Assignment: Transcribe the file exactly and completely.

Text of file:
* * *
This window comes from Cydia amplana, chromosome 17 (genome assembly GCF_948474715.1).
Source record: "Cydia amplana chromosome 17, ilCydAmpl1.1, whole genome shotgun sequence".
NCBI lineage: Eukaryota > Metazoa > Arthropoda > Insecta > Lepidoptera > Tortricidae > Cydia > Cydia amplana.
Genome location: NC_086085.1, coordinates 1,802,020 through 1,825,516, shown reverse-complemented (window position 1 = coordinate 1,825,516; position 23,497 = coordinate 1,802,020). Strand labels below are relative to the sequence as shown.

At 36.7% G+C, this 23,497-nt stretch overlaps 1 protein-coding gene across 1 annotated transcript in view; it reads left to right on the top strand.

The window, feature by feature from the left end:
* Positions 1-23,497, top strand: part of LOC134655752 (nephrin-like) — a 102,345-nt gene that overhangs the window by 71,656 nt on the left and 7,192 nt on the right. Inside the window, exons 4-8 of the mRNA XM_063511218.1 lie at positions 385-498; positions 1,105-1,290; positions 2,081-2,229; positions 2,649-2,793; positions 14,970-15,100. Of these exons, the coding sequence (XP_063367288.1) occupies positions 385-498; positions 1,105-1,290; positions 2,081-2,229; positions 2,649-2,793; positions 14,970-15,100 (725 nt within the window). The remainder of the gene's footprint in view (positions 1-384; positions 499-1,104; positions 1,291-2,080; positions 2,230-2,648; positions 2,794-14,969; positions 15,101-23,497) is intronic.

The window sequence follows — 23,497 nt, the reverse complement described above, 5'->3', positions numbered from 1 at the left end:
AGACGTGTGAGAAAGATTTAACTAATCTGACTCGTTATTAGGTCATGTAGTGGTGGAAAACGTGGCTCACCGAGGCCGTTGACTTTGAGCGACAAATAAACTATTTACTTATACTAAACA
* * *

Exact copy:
This window comes from Cydia amplana, chromosome 17 (genome assembly GCF_948474715.1).
Source record: "Cydia amplana chromosome 17, ilCydAmpl1.1, whole genome shotgun sequence".
NCBI lineage: Eukaryota > Metazoa > Arthropoda > Insecta > Lepidoptera > Tortricidae > Cydia > Cydia amplana.
Genome location: NC_086085.1, coordinates 1,802,020 through 1,825,516, shown reverse-complemented (window position 1 = coordinate 1,825,516; position 23,497 = coordinate 1,802,020). Strand labels below are relative to the sequence as shown.

At 36.7% G+C, this 23,497-nt stretch overlaps 1 protein-coding gene across 1 annotated transcript in view; it reads left to right on the top strand.

The window, feature by feature from the left end:
* Positions 1-23,497, top strand: part of LOC134655752 (nephrin-like) — a 102,345-nt gene that overhangs the window by 71,656 nt on the left and 7,192 nt on the right. Inside the window, exons 4-8 of the mRNA XM_063511218.1 lie at positions 385-498; positions 1,105-1,290; positions 2,081-2,229; positions 2,649-2,793; positions 14,970-15,100. Of these exons, the coding sequence (XP_063367288.1) occupies positions 385-498; positions 1,105-1,290; positions 2,081-2,229; positions 2,649-2,793; positions 14,970-15,100 (725 nt within the window). The remainder of the gene's footprint in view (positions 1-384; positions 499-1,104; positions 1,291-2,080; positions 2,230-2,648; positions 2,794-14,969; positions 15,101-23,497) is intronic.

The window sequence follows — 23,497 nt, the reverse complement described above, 5'->3', positions numbered from 1 at the left end:
AGACGTGTGAGAAAGATTTAACTAATCTGACTCGTTATTAGGTCATGTAGTGGTGGAAAACGTGGCTCACCGAGGCCGTTGACTTTGAGCGACAAATAAACTATTTACTTATACTAAACA